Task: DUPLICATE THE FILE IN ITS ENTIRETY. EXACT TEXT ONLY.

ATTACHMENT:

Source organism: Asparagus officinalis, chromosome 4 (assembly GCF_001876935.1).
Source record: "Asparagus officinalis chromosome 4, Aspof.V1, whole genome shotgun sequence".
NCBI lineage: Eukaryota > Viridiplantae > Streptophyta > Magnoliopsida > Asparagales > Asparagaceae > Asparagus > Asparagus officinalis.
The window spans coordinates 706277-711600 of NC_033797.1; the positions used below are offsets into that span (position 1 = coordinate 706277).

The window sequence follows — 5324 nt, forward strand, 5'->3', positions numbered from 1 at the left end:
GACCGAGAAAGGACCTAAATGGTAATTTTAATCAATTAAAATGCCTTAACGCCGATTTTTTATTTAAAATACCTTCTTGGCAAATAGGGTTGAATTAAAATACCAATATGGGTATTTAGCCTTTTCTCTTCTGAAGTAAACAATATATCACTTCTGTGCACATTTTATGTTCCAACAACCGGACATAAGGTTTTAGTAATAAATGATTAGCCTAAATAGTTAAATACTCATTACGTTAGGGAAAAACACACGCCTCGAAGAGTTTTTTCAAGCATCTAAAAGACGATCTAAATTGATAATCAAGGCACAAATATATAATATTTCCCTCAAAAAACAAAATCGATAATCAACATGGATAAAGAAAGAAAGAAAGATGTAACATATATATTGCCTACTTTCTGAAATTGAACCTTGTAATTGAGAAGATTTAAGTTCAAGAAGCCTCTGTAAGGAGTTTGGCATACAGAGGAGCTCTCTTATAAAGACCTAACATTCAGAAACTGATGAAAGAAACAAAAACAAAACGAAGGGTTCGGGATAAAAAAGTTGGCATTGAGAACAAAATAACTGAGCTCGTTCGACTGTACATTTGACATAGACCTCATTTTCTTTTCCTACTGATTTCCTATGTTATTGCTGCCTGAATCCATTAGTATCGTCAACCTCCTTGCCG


Source organism: Asparagus officinalis, chromosome 4 (assembly GCF_001876935.1).
Source record: "Asparagus officinalis chromosome 4, Aspof.V1, whole genome shotgun sequence".
NCBI lineage: Eukaryota > Viridiplantae > Streptophyta > Magnoliopsida > Asparagales > Asparagaceae > Asparagus > Asparagus officinalis.
The window spans coordinates 706277-711600 of NC_033797.1; the positions used below are offsets into that span (position 1 = coordinate 706277).

The window sequence follows — 5324 nt, forward strand, 5'->3', positions numbered from 1 at the left end:
GACCGAGAAAGGACCTAAATGGTAATTTTAATCAATTAAAATGCCTTAACGCCGATTTTTTATTTAAAATACCTTCTTGGCAAATAGGGTTGAATTAAAATACCAATATGGGTATTTAGCCTTTTCTCTTCTGAAGTAAACAATATATCACTTCTGTGCACATTTTATGTTCCAACAACCGGACATAAGGTTTTAGTAATAAATGATTAGCCTAAATAGTTAAATACTCATTACGTTAGGGAAAAACACACGCCTCGAAGAGTTTTTTCAAGCATCTAAAAGACGATCTAAATTGATAATCAAGGCACAAATATATAATATTTCCCTCAAAAAACAAAATCGATAATCAACATGGATAAAGAAAGAAAGAAAGATGTAACATATATATTGCCTACTTTCTGAAATTGAACCTTGTAATTGAGAAGATTTAAGTTCAAGAAGCCTCTGTAAGGAGTTTGGCATACAGAGGAGCTCTCTTATAAAGACCTAACATTCAGAAACTGATGAAAGAAACAAAAACAAAACGAAGGGTTCGGGATAAAAAAGTTGGCATTGAGAACAAAATAACTGAGCTCGTTCGACTGTACATTTGACATAGACCTCATTTTCTTTTCCTACTGATTTCCTATGTTATTGCTGCCTGAATCCATTAGTATCGTCAACCTCCTTGCCG